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Carlos Maza is back on YouTube and ready to fight

Maza is leaving Vox to pursue being a full time YouTube creator

Last year, after setting off a firestorm around YouTube’s harassment policies that even prompted a response from the company’s CEO, Carlos Maza disappeared from YouTube. Now he’s back, but this time, he’s doing it all on his own.

Maza is leaving Vox.com, which produced his old show, to become a full-time media critic on YouTube. Like he did with his old series, Strikethrough, Maza intends to use his new channel to talk about media, propaganda, and socially conscious topics that relate to how people get their news from a progressive perspective. With his newfound independence, he also wants to experiment with the presentation, making it a little funnier, a little more theatrical, and potentially a lot longer, he tells The Verge in a phone interview. (The Verge is part of Vox Media, which publishes Vox.com and Strikethrough.)

The decision comes after a big but challenging year for Maza. In June, Maza highlighted how conservative pundit Steven Crowder had repeatedly used homophobic language to harass him on YouTube. His tweets kicked off a heated conversation around the treatment of LGBTQ creators that YouTube CEO Susan Wojcicki addressed just days later during an interview at CodeCon. (CodeCon is hosted by The Verge’s sister site, Recode.) It eventually led to the creation of updated policies across the platform. The controversy also led to him being mentioned in The New York Times, Wall Street Journal, and New York Post, along with a legion of online outlets. It also led to further harassment of Maza.

The issues Maza spoke about last year — on YouTube, but also with popular media coverage — are still issues today. And it means that, even though his original show focused on critiquing mainstream organizations like Fox, NBC, and The New York Times, his new show will also have a focus on YouTube.

“This YouTube situation that happened over the summer … before it happened, I think I made one video about YouTube. I wasn’t interested,” Maza says. “It just happened to become inevitable to talk about the platform as it existed because it fucked with my ability to do my job. Now, YouTube is one of the biggest threats. It’s how a huge chunk of the public gets their news.”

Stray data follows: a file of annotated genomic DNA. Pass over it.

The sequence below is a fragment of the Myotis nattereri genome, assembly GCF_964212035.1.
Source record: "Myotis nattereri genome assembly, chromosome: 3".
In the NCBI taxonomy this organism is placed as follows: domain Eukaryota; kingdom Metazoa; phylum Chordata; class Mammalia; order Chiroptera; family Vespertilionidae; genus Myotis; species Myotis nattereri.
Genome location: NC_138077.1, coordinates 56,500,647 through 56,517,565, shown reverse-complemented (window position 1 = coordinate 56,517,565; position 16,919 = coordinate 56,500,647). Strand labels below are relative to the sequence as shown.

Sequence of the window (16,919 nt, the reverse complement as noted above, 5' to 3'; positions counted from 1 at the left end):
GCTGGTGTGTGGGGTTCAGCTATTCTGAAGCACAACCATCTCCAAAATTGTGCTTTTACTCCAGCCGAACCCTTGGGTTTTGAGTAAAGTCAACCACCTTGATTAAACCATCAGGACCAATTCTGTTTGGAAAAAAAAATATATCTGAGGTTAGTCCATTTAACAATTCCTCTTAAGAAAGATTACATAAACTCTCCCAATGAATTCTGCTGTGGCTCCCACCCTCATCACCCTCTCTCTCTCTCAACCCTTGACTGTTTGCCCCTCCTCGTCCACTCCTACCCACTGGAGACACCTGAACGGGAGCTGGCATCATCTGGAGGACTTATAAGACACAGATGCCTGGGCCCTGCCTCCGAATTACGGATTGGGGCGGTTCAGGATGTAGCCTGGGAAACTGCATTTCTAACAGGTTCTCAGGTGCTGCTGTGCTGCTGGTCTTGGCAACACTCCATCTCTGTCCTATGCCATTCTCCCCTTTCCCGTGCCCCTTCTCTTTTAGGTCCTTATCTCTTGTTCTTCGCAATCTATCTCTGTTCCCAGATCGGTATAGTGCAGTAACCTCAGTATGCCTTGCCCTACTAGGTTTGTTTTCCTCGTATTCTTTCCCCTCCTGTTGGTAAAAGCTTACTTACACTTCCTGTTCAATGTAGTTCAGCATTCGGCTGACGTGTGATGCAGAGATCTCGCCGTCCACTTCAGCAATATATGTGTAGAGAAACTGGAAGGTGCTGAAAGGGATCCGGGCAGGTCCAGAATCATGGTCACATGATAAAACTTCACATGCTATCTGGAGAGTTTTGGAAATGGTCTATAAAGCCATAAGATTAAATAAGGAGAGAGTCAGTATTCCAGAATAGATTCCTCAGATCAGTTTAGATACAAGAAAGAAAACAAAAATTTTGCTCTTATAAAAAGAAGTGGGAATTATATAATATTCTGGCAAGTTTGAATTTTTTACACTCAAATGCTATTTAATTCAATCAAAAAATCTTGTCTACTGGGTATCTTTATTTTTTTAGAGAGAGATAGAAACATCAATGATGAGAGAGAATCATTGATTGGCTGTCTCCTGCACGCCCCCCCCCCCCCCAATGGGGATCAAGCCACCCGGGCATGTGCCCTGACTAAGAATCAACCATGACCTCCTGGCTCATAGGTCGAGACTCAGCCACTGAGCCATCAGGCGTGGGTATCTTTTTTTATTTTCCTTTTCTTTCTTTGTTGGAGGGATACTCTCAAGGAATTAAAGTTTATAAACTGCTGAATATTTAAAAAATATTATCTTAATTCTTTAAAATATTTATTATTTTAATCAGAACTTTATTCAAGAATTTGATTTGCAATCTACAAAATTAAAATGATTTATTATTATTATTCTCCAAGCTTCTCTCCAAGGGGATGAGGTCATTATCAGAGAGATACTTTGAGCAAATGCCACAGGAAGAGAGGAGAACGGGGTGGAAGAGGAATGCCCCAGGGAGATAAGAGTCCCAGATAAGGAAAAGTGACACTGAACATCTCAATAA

It’s easy to question why Maza is moving to YouTube if he detests the company so much. YouTube remains one of the few platforms for user-generated content in a video-on-demand format that allows creators to monetize their work and reach a massive audience. Many popular YouTube creators have publicly spoken about being willing to leave YouTube for an alternative platform, if there was an alternative.

“I fucking hate that I have to use this platform because there’s nowhere else to go,” Maza says. “YouTube is managed by bad people and it’s evil in ways that people don’t recognize. The company truly does not give a fuck about the damage it does to democracy. I’m kicking and screaming working with the company in that way, but it’s only because there’s absolutely nowhere else to go.”

Monetization isn’t simple on YouTube, though. Certain subjects that aren’t considered advertiser-friendly may not be able to run ads, and creators have accused YouTube of suppressing views for videos that deal with sensitive subject matters. YouTube executives have denied these allegations in the past.

Maza doesn’t expect to earn much money from YouTube. Instead, he’s going to do what plenty of other creators on YouTube have done in the past — use Patreon to find supporters and hope he can make enough to keep his channel going and pay rent.

“There’s no ethical consumption under capitalism, there’s no ethical production under YouTube either,” Maza tells The Verge. “My goal is that I can survive off of Patreon subscriptions and speaking gigs. I don’t imagine a big chunk of my income will come from YouTube. If there’s a way so that not even YouTube would profit off them, I would be happy, too.”

The types of videos Maza is looking to make will feel similar to Strikethrough: he’ll cover subjects like Fox News, the 2020 election, and propaganda machines, but he hopes to take a lesson from left-wing creators known to fans as “Breadtube” and have more fun. Breadtube creators tend to use theatrical elements and lengthier videos to talk about political, social, and economic topics. While Maza will use what he learned from Strikethrough on his own channel, he tells The Verge he feels like he’s starting from scratch.